Disciplinary action taken against workers who engage in union-organised workplace disputes are unlawful, the UK’s Employment Appeal Tribunal (EAT) has ruled today closing a “loophole” in the nation’s labour law.
The Trade Union Labour Relations (Consolidation) Act 1992 had previously prevented employers from terminating staff involved in strike action or other workplace disputes, but not from disciplining them.
Backed by public sector union Unison, the case before the EAT was brought by care worker Fiona Mercer against her employer, North-West-based charity Alternative Futures Group (AFG).
Mercer had been involved in organising, and subsequently took part in, a long-running dispute over AFG’s plans to cut payment for sleep-in shifts undertaken by its care staff.
Mercer was disciplined, suspended, and prevented from going into work by her employer, a tactic that dissuaded many other care workers from taking part in the strike action, according to Unison.
The union and Mercer took the charity to an employment tribunal in May 2020, where it was argued that Article 11 of the European Convention on Human Rights confers a qualified right to freedom of association and assembly, protecting workers involved in legal disputes against their employer and participation in trade union activity.
Unison told the tribunal that Article 11 protections, which was incorporated into UK law via section 3 of the Human Rights Act 1998, also applies to disciplinary action or mistreatment linked to the industrial action.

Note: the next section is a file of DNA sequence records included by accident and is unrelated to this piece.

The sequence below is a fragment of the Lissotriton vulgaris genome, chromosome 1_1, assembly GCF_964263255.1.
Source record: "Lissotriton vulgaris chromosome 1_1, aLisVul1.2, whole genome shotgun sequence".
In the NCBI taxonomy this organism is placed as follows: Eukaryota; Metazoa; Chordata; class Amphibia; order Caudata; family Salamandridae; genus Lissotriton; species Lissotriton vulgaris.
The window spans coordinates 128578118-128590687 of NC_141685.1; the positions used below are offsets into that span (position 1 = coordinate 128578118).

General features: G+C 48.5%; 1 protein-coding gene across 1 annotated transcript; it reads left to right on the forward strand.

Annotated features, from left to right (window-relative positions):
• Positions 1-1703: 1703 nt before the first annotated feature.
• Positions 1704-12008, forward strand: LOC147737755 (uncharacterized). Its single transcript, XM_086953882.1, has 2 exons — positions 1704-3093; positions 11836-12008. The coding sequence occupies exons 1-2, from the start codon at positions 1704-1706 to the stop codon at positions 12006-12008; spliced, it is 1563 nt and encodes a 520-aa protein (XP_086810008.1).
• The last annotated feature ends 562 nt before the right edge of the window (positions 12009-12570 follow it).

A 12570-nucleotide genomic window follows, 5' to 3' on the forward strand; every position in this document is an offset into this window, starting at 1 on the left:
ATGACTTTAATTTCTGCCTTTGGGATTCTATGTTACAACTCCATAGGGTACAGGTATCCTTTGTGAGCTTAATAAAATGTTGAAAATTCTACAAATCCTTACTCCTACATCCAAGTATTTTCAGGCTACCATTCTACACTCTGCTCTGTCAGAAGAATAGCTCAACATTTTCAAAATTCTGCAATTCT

Although the tribunal found that section 146 of the 1992 Act was not compatible with international human rights law, it decided it was not possible to read or give effect to the section to make it compatible.
Allowing the appeal, EAT president Mr Justice Choudhury agreed with the tribunal that UK legislation was not compliant with international law but found it was wrong not to read or give effect to section 146 so as to be compatible.
“The appeal succeeds and section 146 is to be read as encompassing participation in industrial action,” he concluded.
Unison general secretary Christina McAnea said the EAT’s decision was an important victory for UK workers and a warning for those who treat their staff unfairly.
“Employees don’t actively seek to get involved in disputes at work. But staff are often left with little other option when employers behave badly,” she said.
“Until now, employers have used a loophole in UK law to pick on workers who’ve taken part in disputes, safe in the knowledge that nothing will happen to them. Now they’ll no longer be able to.”
Michael Ford QC and Stuart Brittenden of Old Square Chambers was instructed by Unison, while Devereux’s Peter Edwards was instructed by DWF on behalf of AFG; 11KBW’s Daniel Stilitz QC was instructed by the Secretary of State for Business Energy and Industrial Strategy, an intervenor in the appeal.